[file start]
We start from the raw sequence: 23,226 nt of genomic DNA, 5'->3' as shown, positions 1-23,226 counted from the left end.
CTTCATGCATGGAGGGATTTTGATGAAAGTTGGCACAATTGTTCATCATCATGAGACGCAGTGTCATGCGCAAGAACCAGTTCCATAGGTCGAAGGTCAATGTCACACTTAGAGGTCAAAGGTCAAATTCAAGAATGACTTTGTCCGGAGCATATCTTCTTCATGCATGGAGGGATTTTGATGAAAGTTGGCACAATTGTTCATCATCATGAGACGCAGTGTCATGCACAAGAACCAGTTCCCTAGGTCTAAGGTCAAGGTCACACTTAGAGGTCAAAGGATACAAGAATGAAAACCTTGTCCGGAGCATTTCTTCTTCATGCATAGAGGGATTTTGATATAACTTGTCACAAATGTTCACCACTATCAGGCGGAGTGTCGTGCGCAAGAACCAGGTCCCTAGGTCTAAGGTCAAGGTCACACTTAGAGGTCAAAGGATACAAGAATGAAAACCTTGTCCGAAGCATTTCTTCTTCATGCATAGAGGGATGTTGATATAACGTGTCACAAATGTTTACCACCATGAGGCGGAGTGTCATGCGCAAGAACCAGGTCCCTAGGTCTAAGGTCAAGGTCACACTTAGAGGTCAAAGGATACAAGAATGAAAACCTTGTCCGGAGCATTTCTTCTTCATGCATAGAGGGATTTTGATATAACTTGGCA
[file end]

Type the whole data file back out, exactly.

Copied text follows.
We start from the raw sequence: 23,226 nt of genomic DNA, 5'->3' as shown, positions 1-23,226 counted from the left end.
CTTCATGCATGGAGGGATTTTGATGAAAGTTGGCACAATTGTTCATCATCATGAGACGCAGTGTCATGCGCAAGAACCAGTTCCATAGGTCGAAGGTCAATGTCACACTTAGAGGTCAAAGGTCAAATTCAAGAATGACTTTGTCCGGAGCATATCTTCTTCATGCATGGAGGGATTTTGATGAAAGTTGGCACAATTGTTCATCATCATGAGACGCAGTGTCATGCACAAGAACCAGTTCCCTAGGTCTAAGGTCAAGGTCACACTTAGAGGTCAAAGGATACAAGAATGAAAACCTTGTCCGGAGCATTTCTTCTTCATGCATAGAGGGATTTTGATATAACTTGTCACAAATGTTCACCACTATCAGGCGGAGTGTCGTGCGCAAGAACCAGGTCCCTAGGTCTAAGGTCAAGGTCACACTTAGAGGTCAAAGGATACAAGAATGAAAACCTTGTCCGAAGCATTTCTTCTTCATGCATAGAGGGATGTTGATATAACGTGTCACAAATGTTTACCACCATGAGGCGGAGTGTCATGCGCAAGAACCAGGTCCCTAGGTCTAAGGTCAAGGTCACACTTAGAGGTCAAAGGATACAAGAATGAAAACCTTGTCCGGAGCATTTCTTCTTCATGCATAGAGGGATTTTGATATAACTTGGCA